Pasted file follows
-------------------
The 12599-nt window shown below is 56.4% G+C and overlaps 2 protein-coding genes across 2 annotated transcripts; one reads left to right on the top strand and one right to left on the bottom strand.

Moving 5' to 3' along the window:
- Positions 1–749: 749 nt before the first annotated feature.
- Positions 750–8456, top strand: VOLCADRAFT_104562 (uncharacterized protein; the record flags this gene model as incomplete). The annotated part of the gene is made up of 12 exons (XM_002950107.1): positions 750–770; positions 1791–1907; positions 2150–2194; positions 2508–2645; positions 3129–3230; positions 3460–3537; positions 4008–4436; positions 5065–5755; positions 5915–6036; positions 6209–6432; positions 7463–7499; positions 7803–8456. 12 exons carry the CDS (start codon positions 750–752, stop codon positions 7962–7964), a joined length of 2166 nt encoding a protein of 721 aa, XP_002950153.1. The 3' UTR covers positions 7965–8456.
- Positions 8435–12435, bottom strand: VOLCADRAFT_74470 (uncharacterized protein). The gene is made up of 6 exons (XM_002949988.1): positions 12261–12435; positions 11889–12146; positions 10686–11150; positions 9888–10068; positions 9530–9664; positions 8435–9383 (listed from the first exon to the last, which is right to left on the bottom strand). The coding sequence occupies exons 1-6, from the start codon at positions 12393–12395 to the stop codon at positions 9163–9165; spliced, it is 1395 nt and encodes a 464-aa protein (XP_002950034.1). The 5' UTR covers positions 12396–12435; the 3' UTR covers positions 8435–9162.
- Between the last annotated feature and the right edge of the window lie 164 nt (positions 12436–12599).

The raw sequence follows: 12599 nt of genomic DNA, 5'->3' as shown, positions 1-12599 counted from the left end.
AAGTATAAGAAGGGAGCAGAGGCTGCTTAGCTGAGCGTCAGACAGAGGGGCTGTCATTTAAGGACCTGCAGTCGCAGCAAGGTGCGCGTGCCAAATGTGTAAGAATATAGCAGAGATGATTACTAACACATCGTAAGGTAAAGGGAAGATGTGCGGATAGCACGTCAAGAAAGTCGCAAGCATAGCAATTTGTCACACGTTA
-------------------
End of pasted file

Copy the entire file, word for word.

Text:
The 12599-nt window shown below is 56.4% G+C and overlaps 2 protein-coding genes across 2 annotated transcripts; one reads left to right on the top strand and one right to left on the bottom strand.

Moving 5' to 3' along the window:
- Positions 1–749: 749 nt before the first annotated feature.
- Positions 750–8456, top strand: VOLCADRAFT_104562 (uncharacterized protein; the record flags this gene model as incomplete). The annotated part of the gene is made up of 12 exons (XM_002950107.1): positions 750–770; positions 1791–1907; positions 2150–2194; positions 2508–2645; positions 3129–3230; positions 3460–3537; positions 4008–4436; positions 5065–5755; positions 5915–6036; positions 6209–6432; positions 7463–7499; positions 7803–8456. 12 exons carry the CDS (start codon positions 750–752, stop codon positions 7962–7964), a joined length of 2166 nt encoding a protein of 721 aa, XP_002950153.1. The 3' UTR covers positions 7965–8456.
- Positions 8435–12435, bottom strand: VOLCADRAFT_74470 (uncharacterized protein). The gene is made up of 6 exons (XM_002949988.1): positions 12261–12435; positions 11889–12146; positions 10686–11150; positions 9888–10068; positions 9530–9664; positions 8435–9383 (listed from the first exon to the last, which is right to left on the bottom strand). The coding sequence occupies exons 1-6, from the start codon at positions 12393–12395 to the stop codon at positions 9163–9165; spliced, it is 1395 nt and encodes a 464-aa protein (XP_002950034.1). The 5' UTR covers positions 12396–12435; the 3' UTR covers positions 8435–9162.
- Between the last annotated feature and the right edge of the window lie 164 nt (positions 12436–12599).

The raw sequence follows: 12599 nt of genomic DNA, 5'->3' as shown, positions 1-12599 counted from the left end.
AAGTATAAGAAGGGAGCAGAGGCTGCTTAGCTGAGCGTCAGACAGAGGGGCTGTCATTTAAGGACCTGCAGTCGCAGCAAGGTGCGCGTGCCAAATGTGTAAGAATATAGCAGAGATGATTACTAACACATCGTAAGGTAAAGGGAAGATGTGCGGATAGCACGTCAAGAAAGTCGCAAGCATAGCAATTTGTCACACGTTA